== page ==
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Published: 10/20/2012 - Updated: 1 year ago

Kroger cites risks, ends sales of bean and alfalfa sprouts

BY JON CHAVEZ
BLADE BUSINESS WRITER

Toledo-area customers will have to look a little harder to buy alfalfa and bean sprouts following an announcement Friday that Kroger Co. will stop selling those produce items because of potential food safety risks.

Other area grocery retailers say they will continue to sell sprouts, but at least one said he will study the issue.

“After a thorough, science-based review, we have decided to voluntarily discontinue selling fresh sprouts,” Payton Pruett, Kroger’s vice president of food safety, said in a statement released Friday morning.

Cincinnati-based Kroger is the nation’s largest traditional supermarket chain with 2,425 stores, including 18 in the Toledo area.

Mr. Pruett said ensuring the safety of sprouts was difficult because “pathogens may reside inside of the seeds where they cannot be reached by the currently available processing interventions.” Kroger said it would no longer carry the items unless new methods to prevent food-borne illnesses could be devised to assure consumer safety.

Jackie Siekmann, a Kroger spokesman in Columbus, said the chain had been looking at the problem for years. She noted that since 2009, 26 safety recalls of sprouts have been issued. “Only six of the 26 recalls affected Kroger products, but two of those recalls occurred just this year,” she said.

The recalls include problems involving E. coli, salmonella, and listeria, Ms. Siekmann said. “The sales volume on this product is relatively low, but there’s been a high number of outbreaks and the math just didn’t add up for us,” she added.

Kroger is not the first retailer to stop selling sprouts. Wal-Mart Stores Inc. stopped selling alfalfa sprouts in 2010 after a multistate salmonella outbreak. Fast-food restaurant chain Jimmy John’s Gourmet Sandwiches, which included alfalfa sprouts on several of its menu items, dropped the use of sprouts permanently in February after the chain became associated with a five-state outbreak of a rare E. coli strain — the fifth outbreak involving sprouts traced back to Jimmy John’s franchises since 2008.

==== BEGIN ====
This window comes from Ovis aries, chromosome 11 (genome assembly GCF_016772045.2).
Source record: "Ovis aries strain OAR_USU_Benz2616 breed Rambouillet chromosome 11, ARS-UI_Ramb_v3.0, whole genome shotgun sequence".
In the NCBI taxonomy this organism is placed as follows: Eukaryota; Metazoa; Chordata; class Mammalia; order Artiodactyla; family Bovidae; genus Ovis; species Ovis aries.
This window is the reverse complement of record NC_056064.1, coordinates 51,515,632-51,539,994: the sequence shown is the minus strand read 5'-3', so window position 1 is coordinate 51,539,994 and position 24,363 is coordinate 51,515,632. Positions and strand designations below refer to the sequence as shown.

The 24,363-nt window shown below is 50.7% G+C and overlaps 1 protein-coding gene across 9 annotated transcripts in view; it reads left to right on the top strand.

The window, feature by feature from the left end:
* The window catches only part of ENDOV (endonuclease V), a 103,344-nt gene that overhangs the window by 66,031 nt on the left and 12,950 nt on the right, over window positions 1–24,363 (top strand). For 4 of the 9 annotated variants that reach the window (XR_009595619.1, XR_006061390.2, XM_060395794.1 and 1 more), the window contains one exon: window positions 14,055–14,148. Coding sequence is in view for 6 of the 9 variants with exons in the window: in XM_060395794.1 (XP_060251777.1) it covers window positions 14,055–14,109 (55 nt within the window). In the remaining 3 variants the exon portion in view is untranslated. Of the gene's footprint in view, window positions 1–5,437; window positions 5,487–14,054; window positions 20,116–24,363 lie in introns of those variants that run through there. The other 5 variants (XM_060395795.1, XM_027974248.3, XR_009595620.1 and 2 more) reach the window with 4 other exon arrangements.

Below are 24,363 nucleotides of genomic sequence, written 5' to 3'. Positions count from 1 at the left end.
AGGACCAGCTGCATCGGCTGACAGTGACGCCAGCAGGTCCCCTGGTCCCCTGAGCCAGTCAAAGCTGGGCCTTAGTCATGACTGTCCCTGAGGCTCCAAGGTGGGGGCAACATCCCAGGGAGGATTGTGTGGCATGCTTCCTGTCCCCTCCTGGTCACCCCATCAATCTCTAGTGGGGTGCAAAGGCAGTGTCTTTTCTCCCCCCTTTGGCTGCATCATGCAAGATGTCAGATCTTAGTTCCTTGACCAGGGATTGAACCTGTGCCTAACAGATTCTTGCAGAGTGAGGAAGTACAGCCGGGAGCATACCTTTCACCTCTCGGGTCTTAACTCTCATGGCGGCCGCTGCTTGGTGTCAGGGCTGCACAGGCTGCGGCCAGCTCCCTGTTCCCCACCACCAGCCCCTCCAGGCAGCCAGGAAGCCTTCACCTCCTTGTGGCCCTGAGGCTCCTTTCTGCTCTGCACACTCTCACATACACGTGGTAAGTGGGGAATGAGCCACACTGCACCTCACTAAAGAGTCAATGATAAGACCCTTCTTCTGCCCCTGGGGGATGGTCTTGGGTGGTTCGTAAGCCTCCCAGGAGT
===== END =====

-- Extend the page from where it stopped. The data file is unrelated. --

Pittsburgh-based Giant Eagle, which has two Toledo-area stores, said it would continue to monitor the sprout controversy, but it is not ready to stop selling the product because its customers still enjoy sprouts and expect the retailer to carry them. “Safety is paramount at Giant Eagle,” a spokesman said. “We will work with our supply partners to continue monitoring the quality and freshness of all the items we carry.”

A Meijer spokesman said the company could not comment at this time.

Locally, Darlene Carmona, manager of Walt Churchill’s Market in Perrysburg, said there are risks involved in many products and grocers try hard to keep items safe. “I know we’ve had other items recalled from the store. But if there’s a demand for the product and the customers want it, we will carry it,” she said. “Frankly, you take a risk on anything you do.”

A manager at Monnette’s Markets said it had never experienced a problem with sprouts and likely would continue to carry them. But Jim Sautter, owner of Sautter’s 5-Star Markets in Sylvania and Waterville, said the decision by Kroger was an eye-opener.

“I may have to contact my produce supplier and find out what his take on it is. I’d be real curious about that,” Mr. Sautter said.

“My wholesaler is a half-a-billion-dollar business, so if there’s anything to this, he’d know. If I find out it’s a risk and it’s something harmful, I will probably follow suit,” Mr. Sautter said. “But I’d definitely want to find out the facts first.”

Contact Jon Chavez at: jchavez@theblade.com or 419-724-6128.



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